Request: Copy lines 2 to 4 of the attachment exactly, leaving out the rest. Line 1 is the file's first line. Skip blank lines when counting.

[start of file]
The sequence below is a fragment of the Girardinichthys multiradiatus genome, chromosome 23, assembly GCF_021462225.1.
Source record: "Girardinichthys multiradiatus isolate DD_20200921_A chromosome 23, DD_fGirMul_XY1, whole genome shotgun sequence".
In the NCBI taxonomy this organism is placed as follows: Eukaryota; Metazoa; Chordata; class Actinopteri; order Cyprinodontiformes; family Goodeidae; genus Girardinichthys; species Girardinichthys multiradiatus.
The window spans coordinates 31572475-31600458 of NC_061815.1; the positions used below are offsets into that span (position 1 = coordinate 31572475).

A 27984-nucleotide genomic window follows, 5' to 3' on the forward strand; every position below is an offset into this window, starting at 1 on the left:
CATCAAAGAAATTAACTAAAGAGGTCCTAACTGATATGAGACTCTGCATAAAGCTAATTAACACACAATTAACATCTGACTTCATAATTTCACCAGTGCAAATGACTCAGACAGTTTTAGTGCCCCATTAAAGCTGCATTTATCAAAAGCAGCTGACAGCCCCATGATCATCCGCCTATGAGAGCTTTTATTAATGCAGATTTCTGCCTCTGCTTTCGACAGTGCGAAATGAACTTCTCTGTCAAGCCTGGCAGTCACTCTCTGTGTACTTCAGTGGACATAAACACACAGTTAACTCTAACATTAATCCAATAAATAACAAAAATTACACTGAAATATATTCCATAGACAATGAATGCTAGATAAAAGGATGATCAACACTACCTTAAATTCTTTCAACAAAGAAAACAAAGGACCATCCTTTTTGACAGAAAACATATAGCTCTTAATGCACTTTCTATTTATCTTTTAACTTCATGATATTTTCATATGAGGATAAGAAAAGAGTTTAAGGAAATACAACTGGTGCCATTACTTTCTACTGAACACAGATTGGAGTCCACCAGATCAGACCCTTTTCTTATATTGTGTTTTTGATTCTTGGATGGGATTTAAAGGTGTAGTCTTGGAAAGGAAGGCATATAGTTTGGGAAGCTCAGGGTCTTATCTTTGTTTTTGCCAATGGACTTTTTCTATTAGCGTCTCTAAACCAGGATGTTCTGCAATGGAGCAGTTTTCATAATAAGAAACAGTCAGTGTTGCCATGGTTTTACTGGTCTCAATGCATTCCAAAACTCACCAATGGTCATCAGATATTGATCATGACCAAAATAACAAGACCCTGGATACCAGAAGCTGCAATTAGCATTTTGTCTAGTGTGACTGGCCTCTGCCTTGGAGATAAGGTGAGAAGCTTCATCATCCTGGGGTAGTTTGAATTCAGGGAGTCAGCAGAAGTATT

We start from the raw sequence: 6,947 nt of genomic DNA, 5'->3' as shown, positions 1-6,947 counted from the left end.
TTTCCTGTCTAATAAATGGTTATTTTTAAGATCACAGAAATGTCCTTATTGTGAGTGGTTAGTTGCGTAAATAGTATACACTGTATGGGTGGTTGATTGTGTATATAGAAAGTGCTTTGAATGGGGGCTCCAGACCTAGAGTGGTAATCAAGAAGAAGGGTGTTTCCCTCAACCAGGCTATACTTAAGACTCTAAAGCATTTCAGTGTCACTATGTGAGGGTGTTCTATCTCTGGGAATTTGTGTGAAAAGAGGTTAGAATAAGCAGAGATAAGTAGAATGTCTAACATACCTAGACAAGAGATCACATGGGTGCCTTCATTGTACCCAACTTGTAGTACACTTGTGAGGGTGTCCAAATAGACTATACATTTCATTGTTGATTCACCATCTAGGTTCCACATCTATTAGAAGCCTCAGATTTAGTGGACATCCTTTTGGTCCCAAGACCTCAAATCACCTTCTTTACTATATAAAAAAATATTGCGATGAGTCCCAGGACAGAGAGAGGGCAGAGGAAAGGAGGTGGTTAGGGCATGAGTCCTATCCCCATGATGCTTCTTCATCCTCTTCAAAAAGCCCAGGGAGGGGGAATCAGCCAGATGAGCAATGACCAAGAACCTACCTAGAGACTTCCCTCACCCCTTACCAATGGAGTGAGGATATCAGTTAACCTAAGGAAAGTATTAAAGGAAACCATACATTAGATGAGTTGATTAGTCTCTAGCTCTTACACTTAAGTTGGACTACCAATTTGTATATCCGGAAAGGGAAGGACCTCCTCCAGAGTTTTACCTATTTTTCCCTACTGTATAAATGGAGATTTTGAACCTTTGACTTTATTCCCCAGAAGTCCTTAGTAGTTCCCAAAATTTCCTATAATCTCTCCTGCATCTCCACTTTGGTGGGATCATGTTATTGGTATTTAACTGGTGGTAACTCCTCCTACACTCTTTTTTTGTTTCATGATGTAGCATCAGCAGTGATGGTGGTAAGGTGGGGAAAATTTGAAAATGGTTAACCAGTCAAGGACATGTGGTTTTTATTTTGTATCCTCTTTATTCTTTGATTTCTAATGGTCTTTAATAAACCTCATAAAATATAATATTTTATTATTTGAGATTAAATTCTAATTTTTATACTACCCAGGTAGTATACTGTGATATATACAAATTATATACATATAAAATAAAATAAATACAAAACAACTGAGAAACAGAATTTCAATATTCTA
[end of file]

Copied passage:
Source record: "Girardinichthys multiradiatus isolate DD_20200921_A chromosome 23, DD_fGirMul_XY1, whole genome shotgun sequence".
In the NCBI taxonomy this organism is placed as follows: Eukaryota; Metazoa; Chordata; class Actinopteri; order Cyprinodontiformes; family Goodeidae; genus Girardinichthys; species Girardinichthys multiradiatus.
The window spans coordinates 31572475-31600458 of NC_061815.1; the positions used below are offsets into that span (position 1 = coordinate 31572475).